06/20/2013 08:10 pm ET Updated Dec 06, 2017

Building Memorials While Destroying Each Other

"You're trash. And are trying to be something you're not."

"You're legit a waste of time. You don't do anything. Like what IS your talent?"

"You're a fat ass."


Thanks for the support, fellow gays, but it's my turn to talk. Now, I really want your attention, so I'm going to quote Mean Girls: "You have got to stop calling each other sluts and whores. It just makes it OK for [non-gay] guys to call you sluts and whores." Or maybe shoot you in cold blood on Greenwhich Ave. Or maybe physically assault you in the hours after a New York City peace rally.

Homophobic hate crimes have been on the rise in NYC. In my dear NYC, where gays move to feel accepted. To feel at home. To feel normal. In my two years here, I had, for the first time in my life, felt perfectly accepted for living the life I wanted to live. And then I was targeted for being gay, hated by a child for one assumption that he made about me.

Now, don't get me wrong: I'm not eternally shaken by a child's prank. Had I not ended up with the chance to talk to him and give "gay" a human face, I wouldn't have even found the story worth sharing. But I couldn't help thinking how it could have ended differently, violently, even. "What if the parents had been anti-gay? What if this kid has older acquaintances who can't be rattled by the police? What if, over this next year, he becomes a full-fledged, inner-city teen and still feels hate?"

So I get it: There's a lot of apprehension surrounding this increase in hate crimes. Still, that's the only time I've ever felt targeted by a (presumably) straight person. But fellow gays? We tear each other down every day.

"You have a huge nose."

"Get aids and die go suck dick in hell with your mom."

"Your body looks horrible. And your face isn't special."

(Note: These comments only encouraged Instagram selfies that were more shameless than usual.)


These are some more choice phrases gays have said to me over the past few weeks. Sometimes it's to my face at an event, sometimes it's through social media, sometimes it's through an app. (Read: Grindr. Shhh!) But the things they all have in common? First, we don't know each other, at least not personally. Second, we both know the other is gay. Third, one of us feels slighted by the other, most often meaning someone got turned down for a date. Yeah, it's that trite and trivial.

Scanning through my various messages to research for this piece, I was a little surprised -- and bothered -- by how easy it was to find examples; it was actually hard to pick which few were the most spiteful. As they had happened, I dismissed each person as a disgruntled drama queen. But seeing them all at once, noticing the frequency of intracommunity hate, I felt a little down, wondering why I deserved this treatment from my peers. I don't. No one does. Reactions are excusable with understanding; overreactions are not.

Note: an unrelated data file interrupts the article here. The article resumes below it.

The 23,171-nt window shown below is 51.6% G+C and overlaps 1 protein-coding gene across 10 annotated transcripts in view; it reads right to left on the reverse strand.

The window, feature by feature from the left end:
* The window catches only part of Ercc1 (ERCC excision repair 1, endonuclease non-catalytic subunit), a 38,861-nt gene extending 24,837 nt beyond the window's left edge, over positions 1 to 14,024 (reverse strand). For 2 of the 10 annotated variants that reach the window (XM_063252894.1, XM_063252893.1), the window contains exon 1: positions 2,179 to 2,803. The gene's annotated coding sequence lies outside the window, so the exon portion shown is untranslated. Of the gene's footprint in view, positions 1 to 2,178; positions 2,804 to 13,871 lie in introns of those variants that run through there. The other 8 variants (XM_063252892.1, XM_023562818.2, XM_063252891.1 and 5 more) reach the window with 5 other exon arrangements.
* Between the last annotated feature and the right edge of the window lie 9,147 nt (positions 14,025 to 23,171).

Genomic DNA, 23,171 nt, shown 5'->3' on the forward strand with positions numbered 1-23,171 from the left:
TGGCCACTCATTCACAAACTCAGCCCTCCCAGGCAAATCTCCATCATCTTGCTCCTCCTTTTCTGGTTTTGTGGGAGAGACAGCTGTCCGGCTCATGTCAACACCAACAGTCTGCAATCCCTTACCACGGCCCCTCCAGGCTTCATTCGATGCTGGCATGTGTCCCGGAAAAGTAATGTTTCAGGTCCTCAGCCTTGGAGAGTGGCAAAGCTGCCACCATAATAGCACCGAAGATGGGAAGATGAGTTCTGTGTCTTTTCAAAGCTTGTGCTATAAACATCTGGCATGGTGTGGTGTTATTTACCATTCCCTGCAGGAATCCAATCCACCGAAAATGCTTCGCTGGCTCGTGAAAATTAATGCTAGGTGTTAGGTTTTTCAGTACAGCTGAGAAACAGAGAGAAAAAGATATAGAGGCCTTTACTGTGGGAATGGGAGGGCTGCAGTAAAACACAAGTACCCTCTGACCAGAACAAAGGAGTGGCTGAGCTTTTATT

You know who else was acting like a disgruntled drama queen? Elliot Morales, who shot Mark Carson dead last month in the West Village after hurling homophobic slurs. "I killed him," Morales says. "He was trying to act tough so I shot him." In other words, he felt slighted and overacted.

You don't get a free pass to victimize someone because you feel that they slighted you (no, not even on Grindr). You don't get a free pass to victimize someone because you yourself feel victimized. One of the guys -- the one who spent a lot of his time repeating to me that I was a waste of time (while I sat silently) -- had himself claimed to be a victim of a hate crime. From a mutual acquaintance, I hear this guy had been a little defensive ever since being mugged and called a faggot a few weeks back. I won't comment on whether or not I think he's telling the truth, but I will say, again, that your being victimized doesn't give you the right to victimize.

The other night, after a shift at Elmo Restaurant -- one of NYC's most gay-friendly hotspots -- I decided to enjoy the weather and walk to David Barton Gym -- another of NYC's most gay-friendly hotspots. And, right smack between the two, I happened upon Mark Carson's makeshift memorial. As I stood right where he was killed, I realized that, nestled right in between two safe havens that I frequent, that unfathomable anti-gay hate crime occurred just weeks before. My honest thought in that moment? "We're acting like hypocrites, building memorials while destroying each other."


We won't forget you, Mark.

With the increase in homophobic crimes, I sense a rightfully defensive gay community. Sure, let's be strong and stand for equality, especially with New York Pride around the corner. But let's back off on the offense, especially toward one another. People around the world are still afraid to be themselves in 2013, and this community needs to be seen as a strong, welcoming presence. If our hands are busy tearing each other down, how can we link arms and unite as one?